In Part 1, I talked about how this International Women’s Day coincides with the start of LWR’s Learning for Gender Integration (LGI) initiative, where we hope to learn how to create equal opportunities for men and women to benefit from our work in communities around the world. In part 2 I’d like to talk a bit about why a gender-integrated approach is better and what we’ve learned so far.
Talking to Men & Women Farmers
In the design stage of our three model projects — located in India, Uganda and Nicaragua — we spoke to men and women farmers separately to learn how their experiences as farmers are different and to identify the gaps that exist between them in terms of the ability to benefit from farming. In many instances we found that women face more barriers than men to reaping the rewards of agricultural activity.
Here are some of the findings from our discussions, reflecting some key constraints we are seeking to address through our model projects:
By ensuring that women have the same access as men to improved seeds and fertilizers, our project will also help women produce better yields and have an opportunity to make an income from selling part of their produce. This will raise the income of the family as a whole.
The farmers we are working with here are members of a new cooperative. However, as a new cooperative it hasn’t taken necessary measures to respond to the limitations women face in benefiting from its services. For example:
By helping the cooperative develop more inclusive and equitable policies, through our project women members will enjoy the same benefits as men, which will allow them to increase their production levels and incomes.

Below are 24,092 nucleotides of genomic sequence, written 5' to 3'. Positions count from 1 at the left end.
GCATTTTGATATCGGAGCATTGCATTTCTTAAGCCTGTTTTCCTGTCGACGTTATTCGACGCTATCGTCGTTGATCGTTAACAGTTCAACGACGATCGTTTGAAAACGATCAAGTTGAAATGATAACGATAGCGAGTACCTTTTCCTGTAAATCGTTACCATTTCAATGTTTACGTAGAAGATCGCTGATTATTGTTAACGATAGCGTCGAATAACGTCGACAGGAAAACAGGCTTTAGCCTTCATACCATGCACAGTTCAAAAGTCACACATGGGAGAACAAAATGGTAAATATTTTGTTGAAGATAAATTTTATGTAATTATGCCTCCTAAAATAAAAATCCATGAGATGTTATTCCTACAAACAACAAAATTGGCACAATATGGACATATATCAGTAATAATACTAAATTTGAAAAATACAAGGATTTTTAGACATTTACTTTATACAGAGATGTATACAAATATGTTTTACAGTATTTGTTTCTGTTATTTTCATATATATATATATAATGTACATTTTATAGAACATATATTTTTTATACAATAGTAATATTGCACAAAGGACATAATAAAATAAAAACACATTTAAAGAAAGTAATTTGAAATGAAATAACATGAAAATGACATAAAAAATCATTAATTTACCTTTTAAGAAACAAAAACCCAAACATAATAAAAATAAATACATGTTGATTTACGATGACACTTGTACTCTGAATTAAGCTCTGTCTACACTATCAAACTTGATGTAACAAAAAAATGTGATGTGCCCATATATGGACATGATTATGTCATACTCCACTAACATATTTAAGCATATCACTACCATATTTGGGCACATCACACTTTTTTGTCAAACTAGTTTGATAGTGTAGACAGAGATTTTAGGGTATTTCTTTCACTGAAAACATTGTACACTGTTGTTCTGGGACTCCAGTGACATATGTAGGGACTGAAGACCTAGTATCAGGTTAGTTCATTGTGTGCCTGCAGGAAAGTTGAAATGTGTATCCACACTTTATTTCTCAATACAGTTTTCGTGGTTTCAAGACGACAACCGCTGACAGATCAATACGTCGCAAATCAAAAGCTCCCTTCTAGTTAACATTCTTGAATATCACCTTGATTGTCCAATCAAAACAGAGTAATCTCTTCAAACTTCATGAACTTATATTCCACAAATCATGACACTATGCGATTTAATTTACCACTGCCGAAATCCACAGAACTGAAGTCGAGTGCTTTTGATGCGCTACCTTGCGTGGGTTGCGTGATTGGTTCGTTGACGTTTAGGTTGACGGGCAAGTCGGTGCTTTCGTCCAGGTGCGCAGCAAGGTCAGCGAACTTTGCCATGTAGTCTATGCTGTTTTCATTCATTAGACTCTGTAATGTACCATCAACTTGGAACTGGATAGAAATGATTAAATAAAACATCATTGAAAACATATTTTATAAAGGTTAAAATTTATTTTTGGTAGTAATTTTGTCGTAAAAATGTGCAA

By working with these families to help them integrate improved farming techniques, supporting them with seeds and fertilizers, and by introducing irrigation systems which allow them to grow new kinds of crops, LWR will help them to produce enough food so that the men do not have to leave home for months at a time, and the women do not have to spend extra hours gathering wood to sell. Furthermore, negotiations between men and women around gender roles in agriculture can lead to more equal use of time.
These are just a few of the issues being actively addressed through our model projects.
However, there are other issues which are common to all three communities in the three countries, and which require a more gradual approach in the search for a solution. These are questions of decision-making at the household level. In this case, each project in its own way is providing a space in which husbands and wives are encouraged to discuss new strategies for the use of household resources, including income and time, which are fairer and benefit the whole family.
Join us today on International Women’s Day as we celebrate these new model projects which signal a fairer approach to agricultural programming and greater rewards for women farmers.
Patrick Bell is Lutheran World Relief's West Africa Program Associate